Includes laburnum aphid (Aphis cytisorum) and other species
Pest description and damage Several species of aphids may infest Laburnum. Initially, these aphids feed on the shoot tips, which on young trees can cause stunting and malformation of the tips. They also infest the seed pods making them unsightly with honeydew, sooty mold and aphid exoskeletons. Aphids tend to be small (.0625 to 0.125 inch in length), oval to pear-shaped, soft-bodied insects with piercing-sucking mouthparts. Color varies but most aphids tend to match host plant coloration. Laburnum aphid is a dark green aphid. Aphids tend to feed in colonies and are found on the new or most succulent plant tissues. When aphid populations are high, leaf and shoot distortion can occur. Aphids produce honeydew, a sweet, sticky secretion that collects on underlying plant tissues and encourages growth of a black sooty mold. In addition to cosmetics, honeydew may become a sticky nuisance when it falls on decks, cars, or other landscape surfaces. Some aphids are vectors of plant diseases, particularly viruses.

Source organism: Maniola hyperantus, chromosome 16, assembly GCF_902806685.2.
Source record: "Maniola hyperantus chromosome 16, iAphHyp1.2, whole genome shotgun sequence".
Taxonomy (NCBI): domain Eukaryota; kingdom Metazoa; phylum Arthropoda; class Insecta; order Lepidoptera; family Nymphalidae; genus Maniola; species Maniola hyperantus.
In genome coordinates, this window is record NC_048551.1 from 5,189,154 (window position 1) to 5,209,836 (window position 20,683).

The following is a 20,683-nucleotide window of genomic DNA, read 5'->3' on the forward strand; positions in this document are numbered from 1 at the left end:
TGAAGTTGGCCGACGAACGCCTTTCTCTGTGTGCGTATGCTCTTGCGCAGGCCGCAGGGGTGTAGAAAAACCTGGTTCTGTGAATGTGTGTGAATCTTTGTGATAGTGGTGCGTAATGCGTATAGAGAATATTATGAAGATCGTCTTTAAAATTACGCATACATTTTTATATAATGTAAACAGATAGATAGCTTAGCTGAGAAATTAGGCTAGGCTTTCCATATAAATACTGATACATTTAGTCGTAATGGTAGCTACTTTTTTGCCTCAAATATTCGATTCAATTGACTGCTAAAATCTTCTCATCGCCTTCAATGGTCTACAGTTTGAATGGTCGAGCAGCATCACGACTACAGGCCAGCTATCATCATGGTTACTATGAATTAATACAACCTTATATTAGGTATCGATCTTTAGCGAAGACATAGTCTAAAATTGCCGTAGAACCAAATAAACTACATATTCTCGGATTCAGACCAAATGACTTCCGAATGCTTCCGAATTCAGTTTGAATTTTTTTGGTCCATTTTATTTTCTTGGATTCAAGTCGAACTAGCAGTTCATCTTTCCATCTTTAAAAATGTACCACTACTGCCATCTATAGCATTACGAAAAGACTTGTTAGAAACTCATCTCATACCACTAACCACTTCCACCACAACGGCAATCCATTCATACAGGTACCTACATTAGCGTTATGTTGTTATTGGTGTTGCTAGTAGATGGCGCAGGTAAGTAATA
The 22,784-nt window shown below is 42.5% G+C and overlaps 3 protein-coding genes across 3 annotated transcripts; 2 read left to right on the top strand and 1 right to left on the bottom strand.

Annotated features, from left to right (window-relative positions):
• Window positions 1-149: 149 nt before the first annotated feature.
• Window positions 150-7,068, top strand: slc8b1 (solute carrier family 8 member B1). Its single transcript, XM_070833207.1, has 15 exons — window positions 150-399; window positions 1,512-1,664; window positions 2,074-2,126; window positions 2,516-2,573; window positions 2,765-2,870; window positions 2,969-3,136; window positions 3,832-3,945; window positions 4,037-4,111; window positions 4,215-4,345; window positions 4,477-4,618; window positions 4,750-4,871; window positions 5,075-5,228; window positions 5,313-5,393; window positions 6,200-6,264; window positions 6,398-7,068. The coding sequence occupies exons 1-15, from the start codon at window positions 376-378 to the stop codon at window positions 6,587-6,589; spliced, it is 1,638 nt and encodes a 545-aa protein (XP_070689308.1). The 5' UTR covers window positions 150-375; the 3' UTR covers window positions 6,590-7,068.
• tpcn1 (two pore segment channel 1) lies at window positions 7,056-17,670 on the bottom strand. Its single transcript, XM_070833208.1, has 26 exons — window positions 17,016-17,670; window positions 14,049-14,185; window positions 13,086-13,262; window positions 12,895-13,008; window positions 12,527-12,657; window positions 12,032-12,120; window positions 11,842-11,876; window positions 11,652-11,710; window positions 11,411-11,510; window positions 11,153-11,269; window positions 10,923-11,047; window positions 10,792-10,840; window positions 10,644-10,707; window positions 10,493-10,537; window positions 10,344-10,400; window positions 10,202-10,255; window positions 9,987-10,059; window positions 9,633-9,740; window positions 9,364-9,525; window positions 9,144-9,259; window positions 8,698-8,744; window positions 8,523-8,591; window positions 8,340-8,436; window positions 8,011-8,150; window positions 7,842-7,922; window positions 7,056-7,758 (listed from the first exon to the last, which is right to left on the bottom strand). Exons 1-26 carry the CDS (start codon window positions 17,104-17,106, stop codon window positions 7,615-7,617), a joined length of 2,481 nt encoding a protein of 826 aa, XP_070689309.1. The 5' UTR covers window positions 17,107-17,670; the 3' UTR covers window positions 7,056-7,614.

For biology, life history, monitoring and management
See "Aphid" in:
See Table 1 in: